Congrats to humanity for turning one environmental problem into a bunch more.

Ice, snow and water at freezing Quill Creek, St. Elias Mountains, Kluane Range behind, Kluane Nation...
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Impact
We’re now at risk of radioactive waste exposure thanks to melting permafrost

Permafrost covers nearly 25% of the Northern Hemisphere. But humans continue to pump greenhouse gases into the atmosphere, so the planet continues to warm, and permafrost becomes less permanent. That has the potential to cause us lots of problems. According to research published this week by the European Space Agency, the loss of permafrost could cause serious health threats, including the release of greenhouse gases, antibiotic-resistant bacteria, undiscovered viruses, and radioactive waste that has been trapped in the ground for centuries.

Here’s the deal with permafrost: While the ground only has to stay frozen for two years straight to get the label, much of it has been locked in a perpetual state of below freezing for up to a million years. Those freezing temperatures do more than just keep layers of Earth frozen: They also lock into place lots of the planet’s history, some of which has never been exposed to or touched by humanity.

According to the ESA’s research, deep permafrost — frozen ground that is at least three meters (about 10 feet) below the surface — has not been exposed to modern antibiotics. In fact, microorganisms sampled from deep permafrost in Siberia were found to be resistant to antibiotics. That means as that deep permatfrost thaws, it presents the risk of forming new strains of disease that we won’t have an immediate cure for. A worst-case version of this occurred in Russia in 2016, when an anthrax outbreak was believed to be caused by the thawing of tundra that had stored the bacteria for decades.

We know that threats sit just below the frozen surface. Earlier this summer, scientists identified 28 novel viruses that had been frozen in time for 15,000 years, locked in the ice of a glacier near Tibet. If you’re looking for the next global pandemic, it could be just below the surface, waiting for the planet to warm.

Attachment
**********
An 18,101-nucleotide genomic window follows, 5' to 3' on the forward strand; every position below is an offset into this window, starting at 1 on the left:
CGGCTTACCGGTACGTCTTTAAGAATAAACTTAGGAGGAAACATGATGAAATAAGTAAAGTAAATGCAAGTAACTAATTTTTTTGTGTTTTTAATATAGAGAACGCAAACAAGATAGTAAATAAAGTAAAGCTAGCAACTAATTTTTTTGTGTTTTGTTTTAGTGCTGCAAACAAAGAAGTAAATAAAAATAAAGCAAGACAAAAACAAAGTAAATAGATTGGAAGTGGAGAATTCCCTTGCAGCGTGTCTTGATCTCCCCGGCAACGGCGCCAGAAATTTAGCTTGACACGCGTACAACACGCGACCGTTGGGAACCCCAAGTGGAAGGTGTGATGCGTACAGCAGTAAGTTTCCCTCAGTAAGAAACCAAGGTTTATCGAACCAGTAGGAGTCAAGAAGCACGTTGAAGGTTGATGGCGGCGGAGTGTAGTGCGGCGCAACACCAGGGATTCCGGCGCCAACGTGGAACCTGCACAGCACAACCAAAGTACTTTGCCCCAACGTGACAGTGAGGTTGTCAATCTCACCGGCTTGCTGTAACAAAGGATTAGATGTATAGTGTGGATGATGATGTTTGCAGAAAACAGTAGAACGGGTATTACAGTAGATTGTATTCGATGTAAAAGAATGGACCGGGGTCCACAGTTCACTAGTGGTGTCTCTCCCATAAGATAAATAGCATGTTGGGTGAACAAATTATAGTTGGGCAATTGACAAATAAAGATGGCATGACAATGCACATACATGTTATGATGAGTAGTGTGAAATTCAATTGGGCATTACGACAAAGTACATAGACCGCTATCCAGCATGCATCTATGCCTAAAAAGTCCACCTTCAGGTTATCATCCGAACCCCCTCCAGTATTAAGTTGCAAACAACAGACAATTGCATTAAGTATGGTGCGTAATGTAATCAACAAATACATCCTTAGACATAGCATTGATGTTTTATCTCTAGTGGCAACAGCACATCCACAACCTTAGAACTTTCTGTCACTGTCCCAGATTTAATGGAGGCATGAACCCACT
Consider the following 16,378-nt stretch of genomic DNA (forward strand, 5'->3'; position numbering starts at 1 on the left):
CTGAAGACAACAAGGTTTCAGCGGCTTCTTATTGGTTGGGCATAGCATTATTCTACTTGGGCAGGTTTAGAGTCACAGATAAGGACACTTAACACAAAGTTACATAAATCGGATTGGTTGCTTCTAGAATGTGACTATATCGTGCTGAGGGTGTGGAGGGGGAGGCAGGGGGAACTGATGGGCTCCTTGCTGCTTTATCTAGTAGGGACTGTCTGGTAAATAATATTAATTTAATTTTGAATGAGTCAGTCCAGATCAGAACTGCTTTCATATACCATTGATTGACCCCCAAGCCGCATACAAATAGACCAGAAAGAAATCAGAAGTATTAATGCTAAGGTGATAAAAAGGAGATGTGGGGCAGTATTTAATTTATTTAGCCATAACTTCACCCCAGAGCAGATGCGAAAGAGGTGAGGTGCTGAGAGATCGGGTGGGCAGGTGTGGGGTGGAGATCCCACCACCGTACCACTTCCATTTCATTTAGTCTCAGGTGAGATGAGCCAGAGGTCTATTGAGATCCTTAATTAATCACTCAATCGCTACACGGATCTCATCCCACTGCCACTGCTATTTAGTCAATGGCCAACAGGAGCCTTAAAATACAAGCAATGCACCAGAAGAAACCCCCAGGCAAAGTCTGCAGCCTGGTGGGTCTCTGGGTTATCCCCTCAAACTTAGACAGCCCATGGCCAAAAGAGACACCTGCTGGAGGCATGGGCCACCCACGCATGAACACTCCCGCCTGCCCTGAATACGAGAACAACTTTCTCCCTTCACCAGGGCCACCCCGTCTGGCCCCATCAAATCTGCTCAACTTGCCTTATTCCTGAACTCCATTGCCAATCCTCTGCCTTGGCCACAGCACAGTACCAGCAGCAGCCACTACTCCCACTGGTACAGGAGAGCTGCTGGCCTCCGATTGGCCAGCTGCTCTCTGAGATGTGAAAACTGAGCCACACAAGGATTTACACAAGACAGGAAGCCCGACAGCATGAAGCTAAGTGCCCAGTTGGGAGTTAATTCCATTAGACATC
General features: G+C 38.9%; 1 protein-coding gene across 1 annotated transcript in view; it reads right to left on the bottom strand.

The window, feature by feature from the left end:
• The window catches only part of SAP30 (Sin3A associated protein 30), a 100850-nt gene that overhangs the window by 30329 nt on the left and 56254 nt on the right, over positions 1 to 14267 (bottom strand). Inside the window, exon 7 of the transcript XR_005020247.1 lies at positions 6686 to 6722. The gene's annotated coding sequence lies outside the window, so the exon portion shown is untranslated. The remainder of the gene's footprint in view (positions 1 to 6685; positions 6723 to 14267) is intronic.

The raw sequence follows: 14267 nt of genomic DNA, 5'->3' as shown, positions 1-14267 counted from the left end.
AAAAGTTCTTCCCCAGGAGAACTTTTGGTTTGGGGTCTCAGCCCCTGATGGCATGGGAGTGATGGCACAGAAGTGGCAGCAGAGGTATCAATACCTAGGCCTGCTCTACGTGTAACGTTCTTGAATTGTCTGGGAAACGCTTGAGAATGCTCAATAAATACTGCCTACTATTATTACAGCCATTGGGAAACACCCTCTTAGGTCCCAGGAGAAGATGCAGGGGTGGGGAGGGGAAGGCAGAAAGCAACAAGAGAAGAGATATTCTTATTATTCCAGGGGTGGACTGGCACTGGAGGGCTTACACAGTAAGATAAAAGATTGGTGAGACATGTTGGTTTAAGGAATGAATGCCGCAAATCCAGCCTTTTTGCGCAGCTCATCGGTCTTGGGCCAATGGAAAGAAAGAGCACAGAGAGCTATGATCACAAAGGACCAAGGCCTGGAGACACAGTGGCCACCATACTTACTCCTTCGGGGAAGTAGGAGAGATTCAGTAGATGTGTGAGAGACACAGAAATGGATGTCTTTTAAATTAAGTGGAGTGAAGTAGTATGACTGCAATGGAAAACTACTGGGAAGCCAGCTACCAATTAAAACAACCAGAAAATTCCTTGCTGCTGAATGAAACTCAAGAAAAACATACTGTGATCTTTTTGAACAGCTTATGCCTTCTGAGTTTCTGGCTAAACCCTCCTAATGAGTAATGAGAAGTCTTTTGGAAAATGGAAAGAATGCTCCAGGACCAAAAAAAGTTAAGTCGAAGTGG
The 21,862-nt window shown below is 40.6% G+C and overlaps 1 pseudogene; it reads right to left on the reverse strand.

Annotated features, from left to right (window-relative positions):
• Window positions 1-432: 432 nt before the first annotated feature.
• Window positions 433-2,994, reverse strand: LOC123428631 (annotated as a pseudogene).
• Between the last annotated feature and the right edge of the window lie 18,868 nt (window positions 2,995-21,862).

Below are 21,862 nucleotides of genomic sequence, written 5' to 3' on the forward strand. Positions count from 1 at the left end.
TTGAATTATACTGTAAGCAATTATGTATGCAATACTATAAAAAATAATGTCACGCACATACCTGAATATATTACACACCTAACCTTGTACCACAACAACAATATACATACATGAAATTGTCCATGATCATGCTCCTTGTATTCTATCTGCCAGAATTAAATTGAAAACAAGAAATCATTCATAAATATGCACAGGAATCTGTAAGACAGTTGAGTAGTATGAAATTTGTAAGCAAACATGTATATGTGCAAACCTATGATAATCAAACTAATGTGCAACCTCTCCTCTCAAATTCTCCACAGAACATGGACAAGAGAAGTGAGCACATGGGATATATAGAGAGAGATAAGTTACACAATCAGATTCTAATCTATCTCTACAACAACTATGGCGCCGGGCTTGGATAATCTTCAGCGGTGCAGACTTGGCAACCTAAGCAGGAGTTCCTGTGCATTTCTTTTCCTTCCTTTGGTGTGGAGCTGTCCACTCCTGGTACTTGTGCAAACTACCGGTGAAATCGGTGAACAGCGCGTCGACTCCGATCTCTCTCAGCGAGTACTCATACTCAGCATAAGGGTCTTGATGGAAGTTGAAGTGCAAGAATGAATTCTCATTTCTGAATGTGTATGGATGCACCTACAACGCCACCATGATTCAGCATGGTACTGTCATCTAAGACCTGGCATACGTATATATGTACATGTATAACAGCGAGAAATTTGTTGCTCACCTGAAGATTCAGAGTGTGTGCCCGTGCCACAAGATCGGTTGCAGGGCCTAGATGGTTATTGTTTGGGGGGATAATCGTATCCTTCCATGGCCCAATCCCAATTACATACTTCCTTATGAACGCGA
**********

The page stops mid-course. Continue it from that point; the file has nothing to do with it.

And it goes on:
These aren’t the only threats being held by freezing temperatures. According to research published last month in the journal Nature, we could see the re-emergence of nuclear waste and radiation from Cold War-era weapons testing and nuclear submarines. The ice and soil near the Arctic, researchers found, have been holding onto that residual waste in the form of plutonium and radioactive cesium for decades.

And then, of course, there is methane and carbon dioxide. Permaforst does us the favor of holding onto harmful greenhouse gases and keep them from reaching the atmosphere. If that land thaws, those gases get released. Earlier this year, researchers found that the release of methane was actually creating explosive results and producing large craters in the Siberian tundra — showing the damage to the planet can be both immediate and long-term.

We need permafrost. It keeps us safe from disease, waste, and other health risks — including ones that we are responsible for producing. But this frozen layer of protection is disappearing at an alarming rate. The ESA warns that two-thirds of all near-surface permafrost could be gone by 2100. The planet can only protect us for so long, if we can’t protect it.